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Sea anemones



Category: Invertebrates



These water dwelling, carnivorous animals are named for a type of flower, no doubt owing to their often colorful flower-like appearances and generally stationary lifestyle. They attach to the substrate with an adhesive foot called their “basal disc,” above which is their body column topped by an “oral disc” surrounded by stinging tentacles. Their diet consists mainly of small fish, shrimp, and other tiny aquatic organisms. With a few highly toxic exceptions, most anemones are harmless to humans. Many sea anemones form a facultative symbiotic relationship with certain single-celled algae species, benefitting from the byproducts of the alga’s photosynthetic processes.



Data & Facts

Scientific Classification
Kingdom - Animalia
Phylum - Cnidaria
Class - Anthozoa
Order - Actiniaria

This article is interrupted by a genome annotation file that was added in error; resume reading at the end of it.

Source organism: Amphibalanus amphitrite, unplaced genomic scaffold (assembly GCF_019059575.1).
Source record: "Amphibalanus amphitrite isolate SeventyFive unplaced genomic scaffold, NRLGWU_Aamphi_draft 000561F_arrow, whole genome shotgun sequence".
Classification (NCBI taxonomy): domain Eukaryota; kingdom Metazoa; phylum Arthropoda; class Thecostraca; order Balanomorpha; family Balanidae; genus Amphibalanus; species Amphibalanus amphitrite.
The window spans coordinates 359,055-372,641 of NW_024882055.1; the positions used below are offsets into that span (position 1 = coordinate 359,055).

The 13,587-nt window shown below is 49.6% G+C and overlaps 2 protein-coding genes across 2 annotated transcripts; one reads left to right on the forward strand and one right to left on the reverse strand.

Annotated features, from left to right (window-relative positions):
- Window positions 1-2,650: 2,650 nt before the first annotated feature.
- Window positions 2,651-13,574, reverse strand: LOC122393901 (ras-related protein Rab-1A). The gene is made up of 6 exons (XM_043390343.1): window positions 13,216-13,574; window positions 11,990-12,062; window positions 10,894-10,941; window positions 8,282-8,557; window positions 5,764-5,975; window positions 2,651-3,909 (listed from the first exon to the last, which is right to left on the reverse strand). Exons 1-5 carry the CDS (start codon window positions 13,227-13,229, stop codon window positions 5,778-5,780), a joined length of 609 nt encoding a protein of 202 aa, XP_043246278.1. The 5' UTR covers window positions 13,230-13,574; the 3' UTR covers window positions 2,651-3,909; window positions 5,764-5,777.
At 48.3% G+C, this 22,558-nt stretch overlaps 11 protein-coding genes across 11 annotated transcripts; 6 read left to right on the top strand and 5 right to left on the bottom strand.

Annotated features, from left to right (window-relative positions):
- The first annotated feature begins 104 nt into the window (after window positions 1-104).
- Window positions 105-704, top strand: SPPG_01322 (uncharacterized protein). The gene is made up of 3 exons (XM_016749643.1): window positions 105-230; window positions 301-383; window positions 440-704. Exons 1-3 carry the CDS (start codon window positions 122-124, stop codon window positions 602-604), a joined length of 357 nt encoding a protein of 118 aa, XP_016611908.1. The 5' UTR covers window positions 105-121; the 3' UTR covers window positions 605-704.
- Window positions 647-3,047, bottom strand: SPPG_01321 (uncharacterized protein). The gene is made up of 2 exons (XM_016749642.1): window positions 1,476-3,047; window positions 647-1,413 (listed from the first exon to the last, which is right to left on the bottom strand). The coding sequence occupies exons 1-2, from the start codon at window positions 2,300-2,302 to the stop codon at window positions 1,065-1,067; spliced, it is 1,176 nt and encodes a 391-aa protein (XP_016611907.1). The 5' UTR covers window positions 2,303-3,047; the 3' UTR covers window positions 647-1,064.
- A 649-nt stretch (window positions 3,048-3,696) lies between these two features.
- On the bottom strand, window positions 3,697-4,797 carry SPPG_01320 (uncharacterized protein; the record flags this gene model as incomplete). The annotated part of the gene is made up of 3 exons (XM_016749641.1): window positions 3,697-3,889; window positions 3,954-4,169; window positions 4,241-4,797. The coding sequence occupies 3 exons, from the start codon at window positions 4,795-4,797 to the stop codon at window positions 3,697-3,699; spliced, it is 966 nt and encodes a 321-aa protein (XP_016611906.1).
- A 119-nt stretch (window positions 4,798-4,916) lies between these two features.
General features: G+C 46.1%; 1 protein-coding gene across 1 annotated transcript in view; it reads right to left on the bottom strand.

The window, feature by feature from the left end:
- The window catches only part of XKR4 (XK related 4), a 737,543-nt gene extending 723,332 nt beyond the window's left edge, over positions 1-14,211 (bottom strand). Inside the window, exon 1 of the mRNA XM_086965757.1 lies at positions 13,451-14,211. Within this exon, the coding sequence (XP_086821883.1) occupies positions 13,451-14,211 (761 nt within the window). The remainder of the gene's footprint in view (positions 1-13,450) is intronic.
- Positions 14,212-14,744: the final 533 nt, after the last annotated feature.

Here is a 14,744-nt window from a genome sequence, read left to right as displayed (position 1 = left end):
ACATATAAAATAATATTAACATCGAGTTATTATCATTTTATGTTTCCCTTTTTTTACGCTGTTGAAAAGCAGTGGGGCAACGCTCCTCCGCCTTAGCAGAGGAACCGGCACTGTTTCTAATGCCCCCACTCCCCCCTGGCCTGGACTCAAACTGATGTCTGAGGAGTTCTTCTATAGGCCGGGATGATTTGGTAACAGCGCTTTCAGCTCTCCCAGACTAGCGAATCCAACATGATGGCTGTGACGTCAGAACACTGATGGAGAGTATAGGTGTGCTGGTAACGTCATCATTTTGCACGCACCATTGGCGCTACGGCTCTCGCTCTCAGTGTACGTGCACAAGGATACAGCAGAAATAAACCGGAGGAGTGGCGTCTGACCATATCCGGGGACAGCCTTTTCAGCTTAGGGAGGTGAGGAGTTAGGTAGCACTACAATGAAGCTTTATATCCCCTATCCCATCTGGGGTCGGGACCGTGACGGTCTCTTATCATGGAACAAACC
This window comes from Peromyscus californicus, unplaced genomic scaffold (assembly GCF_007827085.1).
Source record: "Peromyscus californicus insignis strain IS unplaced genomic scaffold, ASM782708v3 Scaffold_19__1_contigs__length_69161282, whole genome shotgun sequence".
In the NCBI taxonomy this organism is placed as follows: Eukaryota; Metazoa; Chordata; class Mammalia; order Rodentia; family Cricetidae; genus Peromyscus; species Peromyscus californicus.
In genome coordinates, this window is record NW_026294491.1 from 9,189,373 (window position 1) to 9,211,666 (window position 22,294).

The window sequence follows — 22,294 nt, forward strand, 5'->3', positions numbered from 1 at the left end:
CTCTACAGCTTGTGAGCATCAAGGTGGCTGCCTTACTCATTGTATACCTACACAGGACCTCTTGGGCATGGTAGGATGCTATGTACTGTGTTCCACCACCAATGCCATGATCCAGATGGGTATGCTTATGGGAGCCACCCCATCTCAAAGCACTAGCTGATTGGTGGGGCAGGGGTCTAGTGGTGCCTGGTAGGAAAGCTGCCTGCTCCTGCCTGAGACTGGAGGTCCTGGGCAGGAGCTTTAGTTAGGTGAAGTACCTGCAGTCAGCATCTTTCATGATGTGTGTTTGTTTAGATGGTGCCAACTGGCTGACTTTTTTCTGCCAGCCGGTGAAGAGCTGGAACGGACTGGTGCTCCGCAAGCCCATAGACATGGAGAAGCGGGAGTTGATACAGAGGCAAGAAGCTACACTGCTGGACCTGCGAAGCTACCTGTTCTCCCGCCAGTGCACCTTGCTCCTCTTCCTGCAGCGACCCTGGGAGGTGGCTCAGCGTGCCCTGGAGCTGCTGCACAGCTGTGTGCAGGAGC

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Interesting Animal Facts

It’s an ant’s world. We’re just living in it.

Do humans truly dominate the world? The Argentine ant may have something to say about that. Many ants are known for their large colonies, but the Argentine ant, named for its South American origins takes this to a whole other level. Due to inadvertent introduction by humans, the Argentine ant has spread to all continents except Antarctica. There are now three known super-colonies of these ants: one in Europe (the largest, covering 3,700 miles), one in California (560 miles), and another on the west coast of Japan. Ants are often territorial, but amazingly, ants belonging to the super-colonies recognize one another: if you were to introduce a super colony ant from Japan to one from Europe or California, they will recognize each other as friends!

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